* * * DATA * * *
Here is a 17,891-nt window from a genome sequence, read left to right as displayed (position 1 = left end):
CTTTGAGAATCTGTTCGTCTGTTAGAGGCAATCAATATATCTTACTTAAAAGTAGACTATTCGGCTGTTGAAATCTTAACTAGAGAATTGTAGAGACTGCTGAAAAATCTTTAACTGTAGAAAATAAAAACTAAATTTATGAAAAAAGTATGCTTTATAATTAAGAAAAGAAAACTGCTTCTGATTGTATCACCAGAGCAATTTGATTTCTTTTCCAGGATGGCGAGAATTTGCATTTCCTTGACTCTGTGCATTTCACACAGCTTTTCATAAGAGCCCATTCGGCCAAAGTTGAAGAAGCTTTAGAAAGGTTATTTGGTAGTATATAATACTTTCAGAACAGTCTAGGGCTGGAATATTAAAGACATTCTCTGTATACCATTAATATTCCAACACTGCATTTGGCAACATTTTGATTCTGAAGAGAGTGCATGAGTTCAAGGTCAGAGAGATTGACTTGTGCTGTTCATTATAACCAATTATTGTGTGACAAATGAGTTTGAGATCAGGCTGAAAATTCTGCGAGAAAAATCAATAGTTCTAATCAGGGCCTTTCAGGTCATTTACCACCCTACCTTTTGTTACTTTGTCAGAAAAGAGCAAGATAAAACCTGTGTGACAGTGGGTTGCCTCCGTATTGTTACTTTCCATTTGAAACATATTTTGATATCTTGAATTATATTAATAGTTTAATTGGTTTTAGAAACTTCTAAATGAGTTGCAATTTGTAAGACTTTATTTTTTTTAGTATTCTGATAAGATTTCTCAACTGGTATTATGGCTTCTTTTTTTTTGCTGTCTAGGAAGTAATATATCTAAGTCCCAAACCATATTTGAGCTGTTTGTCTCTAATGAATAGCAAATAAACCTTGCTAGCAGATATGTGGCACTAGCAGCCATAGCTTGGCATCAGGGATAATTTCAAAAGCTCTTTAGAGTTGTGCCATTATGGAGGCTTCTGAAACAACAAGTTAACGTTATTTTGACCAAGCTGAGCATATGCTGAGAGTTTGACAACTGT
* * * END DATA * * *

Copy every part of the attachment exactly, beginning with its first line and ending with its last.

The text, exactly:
Here is a 17,891-nt window from a genome sequence, read left to right as displayed (position 1 = left end):
CTTTGAGAATCTGTTCGTCTGTTAGAGGCAATCAATATATCTTACTTAAAAGTAGACTATTCGGCTGTTGAAATCTTAACTAGAGAATTGTAGAGACTGCTGAAAAATCTTTAACTGTAGAAAATAAAAACTAAATTTATGAAAAAAGTATGCTTTATAATTAAGAAAAGAAAACTGCTTCTGATTGTATCACCAGAGCAATTTGATTTCTTTTCCAGGATGGCGAGAATTTGCATTTCCTTGACTCTGTGCATTTCACACAGCTTTTCATAAGAGCCCATTCGGCCAAAGTTGAAGAAGCTTTAGAAAGGTTATTTGGTAGTATATAATACTTTCAGAACAGTCTAGGGCTGGAATATTAAAGACATTCTCTGTATACCATTAATATTCCAACACTGCATTTGGCAACATTTTGATTCTGAAGAGAGTGCATGAGTTCAAGGTCAGAGAGATTGACTTGTGCTGTTCATTATAACCAATTATTGTGTGACAAATGAGTTTGAGATCAGGCTGAAAATTCTGCGAGAAAAATCAATAGTTCTAATCAGGGCCTTTCAGGTCATTTACCACCCTACCTTTTGTTACTTTGTCAGAAAAGAGCAAGATAAAACCTGTGTGACAGTGGGTTGCCTCCGTATTGTTACTTTCCATTTGAAACATATTTTGATATCTTGAATTATATTAATAGTTTAATTGGTTTTAGAAACTTCTAAATGAGTTGCAATTTGTAAGACTTTATTTTTTTTAGTATTCTGATAAGATTTCTCAACTGGTATTATGGCTTCTTTTTTTTTGCTGTCTAGGAAGTAATATATCTAAGTCCCAAACCATATTTGAGCTGTTTGTCTCTAATGAATAGCAAATAAACCTTGCTAGCAGATATGTGGCACTAGCAGCCATAGCTTGGCATCAGGGATAATTTCAAAAGCTCTTTAGAGTTGTGCCATTATGGAGGCTTCTGAAACAACAAGTTAACGTTATTTTGACCAAGCTGAGCATATGCTGAGAGTTTGACAACTGT